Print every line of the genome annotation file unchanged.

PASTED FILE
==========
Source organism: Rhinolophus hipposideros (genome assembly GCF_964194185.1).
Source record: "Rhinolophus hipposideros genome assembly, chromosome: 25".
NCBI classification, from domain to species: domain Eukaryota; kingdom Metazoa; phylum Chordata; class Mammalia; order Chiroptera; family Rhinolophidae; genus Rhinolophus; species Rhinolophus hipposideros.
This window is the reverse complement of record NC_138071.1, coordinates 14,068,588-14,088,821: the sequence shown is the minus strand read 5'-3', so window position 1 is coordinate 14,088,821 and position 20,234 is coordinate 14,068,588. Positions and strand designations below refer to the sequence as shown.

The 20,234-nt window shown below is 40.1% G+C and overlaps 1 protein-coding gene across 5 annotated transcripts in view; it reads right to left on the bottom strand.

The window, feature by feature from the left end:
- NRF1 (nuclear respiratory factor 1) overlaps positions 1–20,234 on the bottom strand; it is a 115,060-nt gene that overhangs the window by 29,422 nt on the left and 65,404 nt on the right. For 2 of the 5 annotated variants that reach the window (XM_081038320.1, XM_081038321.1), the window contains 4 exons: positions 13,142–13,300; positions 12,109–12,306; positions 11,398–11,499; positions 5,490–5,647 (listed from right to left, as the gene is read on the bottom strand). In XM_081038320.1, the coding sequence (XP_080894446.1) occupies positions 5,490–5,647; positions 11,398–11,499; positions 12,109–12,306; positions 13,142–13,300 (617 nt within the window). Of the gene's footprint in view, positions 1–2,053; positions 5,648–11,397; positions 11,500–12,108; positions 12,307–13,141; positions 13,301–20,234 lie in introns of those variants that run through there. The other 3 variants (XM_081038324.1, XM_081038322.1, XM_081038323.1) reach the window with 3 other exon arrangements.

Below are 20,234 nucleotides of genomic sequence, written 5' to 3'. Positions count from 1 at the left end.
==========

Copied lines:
Source organism: Rhinolophus hipposideros (genome assembly GCF_964194185.1).
Source record: "Rhinolophus hipposideros genome assembly, chromosome: 25".
NCBI classification, from domain to species: domain Eukaryota; kingdom Metazoa; phylum Chordata; class Mammalia; order Chiroptera; family Rhinolophidae; genus Rhinolophus; species Rhinolophus hipposideros.
This window is the reverse complement of record NC_138071.1, coordinates 14,068,588-14,088,821: the sequence shown is the minus strand read 5'-3', so window position 1 is coordinate 14,088,821 and position 20,234 is coordinate 14,068,588. Positions and strand designations below refer to the sequence as shown.

The 20,234-nt window shown below is 40.1% G+C and overlaps 1 protein-coding gene across 5 annotated transcripts in view; it reads right to left on the bottom strand.

The window, feature by feature from the left end:
- NRF1 (nuclear respiratory factor 1) overlaps positions 1–20,234 on the bottom strand; it is a 115,060-nt gene that overhangs the window by 29,422 nt on the left and 65,404 nt on the right. For 2 of the 5 annotated variants that reach the window (XM_081038320.1, XM_081038321.1), the window contains 4 exons: positions 13,142–13,300; positions 12,109–12,306; positions 11,398–11,499; positions 5,490–5,647 (listed from right to left, as the gene is read on the bottom strand). In XM_081038320.1, the coding sequence (XP_080894446.1) occupies positions 5,490–5,647; positions 11,398–11,499; positions 12,109–12,306; positions 13,142–13,300 (617 nt within the window). Of the gene's footprint in view, positions 1–2,053; positions 5,648–11,397; positions 11,500–12,108; positions 12,307–13,141; positions 13,301–20,234 lie in introns of those variants that run through there. The other 3 variants (XM_081038324.1, XM_081038322.1, XM_081038323.1) reach the window with 3 other exon arrangements.

Below are 20,234 nucleotides of genomic sequence, written 5' to 3'. Positions count from 1 at the left end.